Long before your doctor has their own SuperWhopperGeneOMaticMark IV, the genetic discoveries will help us officially sub-type the disease. Already doctors who see many children with reflux are identifying clinical patterns that divide the disease into rough categories like “immaturity reflux” and “allergic reflux.”
Diseases like Hepatitis C are already being genetically sub-typed to match the patient with the best treatment. (See http://www.toshiba. co.jp/about/press/2001_10/pr1801.htm )
Let’s work together to make this possible for GERD. Here are the steps we need to take to make the story above a reality:
1. √Find families with many affected members. Find researchers who want to study them.
2. √Use family trees to document inheritance patterns.
3. √Collect samples and look for known genetic markers.
4. √Identify the most likely chromosome for GERD gene (ch. 13).
5. √Analyze the family samples to narrow the search area (region q14). [THE GERD GENE IS "MAPPED"]
6. √Using data from the Human Genome Project and other genetic databases, compile a list of all of the DNA sequences of every known and novel gene located in 13q14.
7. Search for errors (mutations) in the DNA sequences of all the genes located in the GERD map region in patients from multiple GERD families. When a mutation is found in one particular gene from affected, but not
unaffected members of GERD families, this will be the first GERD gene. [1ST GERD GENE IS IDENTIFIED]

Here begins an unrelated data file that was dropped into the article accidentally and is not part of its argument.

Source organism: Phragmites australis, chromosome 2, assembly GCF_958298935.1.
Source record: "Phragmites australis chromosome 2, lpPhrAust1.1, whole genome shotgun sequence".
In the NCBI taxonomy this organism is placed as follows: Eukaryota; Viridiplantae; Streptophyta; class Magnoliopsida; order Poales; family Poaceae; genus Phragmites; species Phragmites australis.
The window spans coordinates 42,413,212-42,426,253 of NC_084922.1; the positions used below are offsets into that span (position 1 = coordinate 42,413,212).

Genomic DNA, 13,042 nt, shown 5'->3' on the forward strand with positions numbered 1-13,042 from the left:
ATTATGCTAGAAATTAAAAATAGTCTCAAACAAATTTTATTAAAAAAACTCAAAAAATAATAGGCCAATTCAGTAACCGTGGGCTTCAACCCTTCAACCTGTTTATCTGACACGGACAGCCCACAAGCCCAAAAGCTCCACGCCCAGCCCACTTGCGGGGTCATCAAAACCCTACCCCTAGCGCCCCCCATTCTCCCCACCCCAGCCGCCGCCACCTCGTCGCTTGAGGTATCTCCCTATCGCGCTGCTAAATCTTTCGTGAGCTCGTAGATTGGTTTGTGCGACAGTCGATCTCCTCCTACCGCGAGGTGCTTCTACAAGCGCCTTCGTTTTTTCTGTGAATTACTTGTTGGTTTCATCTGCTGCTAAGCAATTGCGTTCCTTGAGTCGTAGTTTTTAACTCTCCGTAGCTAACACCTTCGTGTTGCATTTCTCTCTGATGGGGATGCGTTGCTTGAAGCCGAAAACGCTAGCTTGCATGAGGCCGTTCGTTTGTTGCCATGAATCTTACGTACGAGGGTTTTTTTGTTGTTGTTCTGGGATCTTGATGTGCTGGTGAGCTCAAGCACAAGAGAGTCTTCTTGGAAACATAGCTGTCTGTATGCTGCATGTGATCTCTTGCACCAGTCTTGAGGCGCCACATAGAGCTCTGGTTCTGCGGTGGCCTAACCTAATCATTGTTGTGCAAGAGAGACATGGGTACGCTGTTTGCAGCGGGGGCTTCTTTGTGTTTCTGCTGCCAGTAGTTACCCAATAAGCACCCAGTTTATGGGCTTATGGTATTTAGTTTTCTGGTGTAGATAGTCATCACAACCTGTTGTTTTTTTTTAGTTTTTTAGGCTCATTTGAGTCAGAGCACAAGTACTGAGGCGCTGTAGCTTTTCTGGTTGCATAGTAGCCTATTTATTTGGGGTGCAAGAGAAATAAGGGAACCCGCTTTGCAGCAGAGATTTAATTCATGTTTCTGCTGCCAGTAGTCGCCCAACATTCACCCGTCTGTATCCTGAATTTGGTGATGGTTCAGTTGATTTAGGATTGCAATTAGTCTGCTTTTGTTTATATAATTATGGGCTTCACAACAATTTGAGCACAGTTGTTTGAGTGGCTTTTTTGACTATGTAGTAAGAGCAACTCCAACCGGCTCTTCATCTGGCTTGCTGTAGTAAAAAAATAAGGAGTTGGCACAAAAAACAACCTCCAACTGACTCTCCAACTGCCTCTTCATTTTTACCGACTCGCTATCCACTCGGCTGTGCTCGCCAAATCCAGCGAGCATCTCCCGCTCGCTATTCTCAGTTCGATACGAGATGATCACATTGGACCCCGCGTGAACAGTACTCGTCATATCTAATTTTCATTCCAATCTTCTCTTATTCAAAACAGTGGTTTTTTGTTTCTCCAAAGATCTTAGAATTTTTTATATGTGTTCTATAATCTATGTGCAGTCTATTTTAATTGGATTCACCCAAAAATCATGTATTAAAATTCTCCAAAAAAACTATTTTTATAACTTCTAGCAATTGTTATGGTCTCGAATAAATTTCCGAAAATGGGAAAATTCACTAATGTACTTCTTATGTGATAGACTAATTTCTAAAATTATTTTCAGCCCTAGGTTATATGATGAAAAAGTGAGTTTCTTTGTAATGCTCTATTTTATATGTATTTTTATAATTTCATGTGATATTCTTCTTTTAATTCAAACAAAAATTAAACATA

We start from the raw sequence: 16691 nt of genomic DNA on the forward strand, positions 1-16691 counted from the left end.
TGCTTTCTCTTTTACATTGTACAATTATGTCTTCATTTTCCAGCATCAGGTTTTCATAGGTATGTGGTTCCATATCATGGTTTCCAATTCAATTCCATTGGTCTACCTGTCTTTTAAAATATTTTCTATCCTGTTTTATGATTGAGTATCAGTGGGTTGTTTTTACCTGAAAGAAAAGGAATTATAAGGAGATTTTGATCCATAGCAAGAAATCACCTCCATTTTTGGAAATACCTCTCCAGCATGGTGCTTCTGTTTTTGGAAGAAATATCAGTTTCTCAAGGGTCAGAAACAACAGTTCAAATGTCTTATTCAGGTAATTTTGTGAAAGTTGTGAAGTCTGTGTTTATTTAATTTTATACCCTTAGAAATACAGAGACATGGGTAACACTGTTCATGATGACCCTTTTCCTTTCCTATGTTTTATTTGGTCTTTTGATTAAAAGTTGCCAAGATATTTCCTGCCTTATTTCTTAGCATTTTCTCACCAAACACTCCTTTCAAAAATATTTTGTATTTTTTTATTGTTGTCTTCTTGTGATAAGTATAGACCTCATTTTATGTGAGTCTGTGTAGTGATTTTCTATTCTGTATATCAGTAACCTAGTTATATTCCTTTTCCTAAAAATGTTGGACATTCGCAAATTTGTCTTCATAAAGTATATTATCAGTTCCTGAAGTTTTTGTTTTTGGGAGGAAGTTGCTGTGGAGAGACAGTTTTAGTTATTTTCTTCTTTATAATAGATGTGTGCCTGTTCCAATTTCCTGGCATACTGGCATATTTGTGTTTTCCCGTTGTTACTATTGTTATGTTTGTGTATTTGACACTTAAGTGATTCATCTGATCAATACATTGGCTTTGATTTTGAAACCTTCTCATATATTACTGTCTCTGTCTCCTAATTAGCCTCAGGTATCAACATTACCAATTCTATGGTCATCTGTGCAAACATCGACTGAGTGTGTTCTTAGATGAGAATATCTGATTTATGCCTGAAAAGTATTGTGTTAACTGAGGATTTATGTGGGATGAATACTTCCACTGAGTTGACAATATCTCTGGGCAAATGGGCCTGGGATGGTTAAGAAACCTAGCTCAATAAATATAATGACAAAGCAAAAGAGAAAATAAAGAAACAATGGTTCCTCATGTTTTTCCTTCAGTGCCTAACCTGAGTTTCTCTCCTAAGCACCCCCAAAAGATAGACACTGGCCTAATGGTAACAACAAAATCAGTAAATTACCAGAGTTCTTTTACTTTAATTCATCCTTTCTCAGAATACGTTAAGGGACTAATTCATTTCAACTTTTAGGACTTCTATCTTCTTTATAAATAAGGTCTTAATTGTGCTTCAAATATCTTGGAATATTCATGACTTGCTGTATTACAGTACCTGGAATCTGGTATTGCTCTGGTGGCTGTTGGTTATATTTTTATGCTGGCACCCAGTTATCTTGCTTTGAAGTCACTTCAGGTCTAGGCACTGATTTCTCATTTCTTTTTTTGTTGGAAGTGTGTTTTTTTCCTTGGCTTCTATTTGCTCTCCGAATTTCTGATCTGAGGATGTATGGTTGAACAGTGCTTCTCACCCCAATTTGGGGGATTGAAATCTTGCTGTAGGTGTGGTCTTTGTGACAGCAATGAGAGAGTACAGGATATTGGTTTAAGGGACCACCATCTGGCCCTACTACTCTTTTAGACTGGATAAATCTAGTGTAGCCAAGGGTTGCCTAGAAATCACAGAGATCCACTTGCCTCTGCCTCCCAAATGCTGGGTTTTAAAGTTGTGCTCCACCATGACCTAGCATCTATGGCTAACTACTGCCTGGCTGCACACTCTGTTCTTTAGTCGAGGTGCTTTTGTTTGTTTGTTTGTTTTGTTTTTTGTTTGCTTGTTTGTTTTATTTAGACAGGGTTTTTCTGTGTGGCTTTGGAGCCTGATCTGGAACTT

8. Invent a genetic test to compliment clinical judgement and current testing
9. Determine the normal function of the non-mutated GERD gene.
10. Figure out how the mutated form of this gene malfunctions. [UNDERSTAND HOW 1st GERD GENE CAUSES GERD]
11. Find more families with inherited GERD to search for additional GERD genes. (We know there is more than one cause.)
12. Compare various mutations in the GERD genes to symptom patterns and responsiveness to drugs. [TARGET CURRENT DRUGS TO INDIVIDUALS]
13. Use information about the GERD genes to find more biochemical pieces of the GERD puzzle.
14. Based on a detailed understanding of its several causes, write a complete biochemical "instruction manual" for diagnosing, preventing, and curing all forms of GERD.
15. Develop rational drugs that do more than mask the symptoms of GERD for children and adults. [NO MORE SUFFERING!]
Our wonderful research team is currently working on step 7 and they need to find more families to make the dream come true.
What YOU can do
If you are a professional who treats children with GERD, please ask your patients about other family members who might have GERD. In today’s mobile society, it is easy to miss this connection unless you ask. Please tell them about the study. Your patients may be thrilled to make a scientific contribution by participating in the study.
If your family already signed up and has never been contacted, please get in touch again. The researchers have now found a way to use smaller families that don’t have a dozen affected members and multiple generations to study.
Contact firstname.lastname@example.org and call 888-887-7729. You can also fill out the survey on www.reflux.org